I like to write about books, culture, writing, and creativity in general.

I write about the books I am currently reading, in an attempt to chart my reading progress so I can become a better reader.

I have written an essay on a Bollywood adaptation (Goliyon Ki Raasleela: Ram-leela, 2013) of William Shakespeare’s Romeo and Juliet, comparing the film and the play to write about why I liked the film better than the play itself. I really enjoyed the whole process of writing the essay. This is something I want to continue writing about, especially comparing a literary text with a film or a television show. I have some vague plans to write a number of similar critical pieces in future.

Through my blog, I would like to reach out to the readers, the writers across the globe, of diverse backgrounds and interests; basically, anyone who has the same interests and hobbies as myself.

Most of all, I want to use my blog to showcase my skills and achievements as a reader, a writer, and an editor (because that job pays more than the other two).

My journey as a blogger:

I first started blogging sometime in 2009, yearning to write about the various things I had seen and felt and share it with people, something like a journal that wasn’t personal at all. You can view my first blog here: http://sabrosworld.blogspot.com/. I was as sporadic a blogger as I am now. My last post on that blog was in August 2012. Then I just stopped using it.

I later made a blog on Tumblr, originally meant to be a book blog, inspired by the myriad of such blogs I have seen on that website. Last year, in 2014, I began to use it as a professional blog. But then I decided to move it to WordPress in December 2014. Why? Because a Tumblr blog would not get me as much web traffic as I would like, mainly due to the fact you need to sign up to Tumblr to follow someone’s blog. By this point, I knew that WordPress allows you to sign up through email so you get regular newsletters or emails when there is a new post. I thought it would help me get more views, so I switched over. But I was still not a regular blogger, which, I now know, is actually what gets us more web traffic.

Blogging goals for 2015:

I believe I have grown as a person ever since I started blogging. Let me also take the opportunity to say that blogging has not had a great influence on my personal growth, as it should have. But it is a fact that I am a different person now and want to use my blog to achieve certain goals in my life and career.

But I will take this process slowly, step-by-step, bit by bit.

These are goals I would like to achieve as a blogger in 2015:

  1. Build a blogging habit.
  2. Develop the self-discipline that is required to become a good writer.
  3. Ensure that I do become a better reader by monitoring my reading progress throughout 2015.
  4. Increase engagement with my readers.
  5. Try to engage with a wider audience.

On Reading and Readers’ Block

The last time I wrote here, I was overcome with writers’ block. This time, it is the opposite situation. I can churn out a minimum of 300 words and up to 500-1,000 words of writing, expressive or otherwise, in a single sitting these days, which is brilliant. But, it is taking me more than one hour to read ten pages of a book, a Victorian novel, to be more specific. When I read my favourite short story collection, I can only focus on one story at a time, which comes down to one story per sitting. This has been the case since December 2014, and it’s not over yet.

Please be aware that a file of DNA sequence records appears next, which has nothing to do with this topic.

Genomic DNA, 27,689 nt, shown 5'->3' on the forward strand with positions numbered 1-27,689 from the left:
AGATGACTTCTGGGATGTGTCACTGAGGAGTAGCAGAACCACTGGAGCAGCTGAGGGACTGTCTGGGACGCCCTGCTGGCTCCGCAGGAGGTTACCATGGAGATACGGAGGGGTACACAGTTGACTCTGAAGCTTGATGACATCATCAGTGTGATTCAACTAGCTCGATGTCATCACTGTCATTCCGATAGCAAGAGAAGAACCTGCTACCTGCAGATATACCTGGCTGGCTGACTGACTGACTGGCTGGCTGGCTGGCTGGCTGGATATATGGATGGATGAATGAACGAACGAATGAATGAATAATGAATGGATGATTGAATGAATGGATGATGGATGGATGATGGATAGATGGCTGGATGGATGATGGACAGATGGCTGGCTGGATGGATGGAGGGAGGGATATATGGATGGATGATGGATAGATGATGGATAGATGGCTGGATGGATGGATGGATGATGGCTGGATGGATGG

For the 2014 Goodreads Reading Challenge, I was going to read 45 books. I had read 43 already in the last days of the year, but I was struggling with one book that prevented me from achieving my goal. So I decided to cheat, against my better judgment, which, in any case, did not matter too much because this was just a reading challenge, with no accountability as such, and that I am way too principled to do something of this sort. But, I still cheated. I changed the number of books I was planning to read to exactly the number that I had read: 43 books in a year. This was okay, because I had read over 40 books throughout the year, despite many periods that should have prevented me from focusing on a book. So, it was all good.

However, the book that prevented me from reaching my goal of 45 books left me with something known as the Readers’ Block. That book was Philip Roth’s When She Was Good, and now I cringe whenever I see a book by him at a bookshop or a second-hand bookstall. Although, I must admit I do plan to read his Portnoy’s Complaint at some point, which was recommended to me by a very dear friend, but in a few years’ time, not yet, I’m not ready.

So, getting back to the point, I am still stuck in a rut regarding my reading. My reading goal for this year remains the same: 45 books; but, so far, I have been struggling with Anthony Trollope’s Barchester Towers. Don’t get me wrong, I really do like this novel. I am annotating it as I read and doing so slows me down. I happen to have some vague plans of starting a section on this blog titled ‘Readings in Victorian Literature’, and believe that annotating and making notes will help me to write about the above topic. But, I also need a book or two that I may read quickly, just to increase my book count on Goodreads; something, anything that does not demand too much mental and emotional energy from me. I find that I am, at present, unable to give myself fully to a book.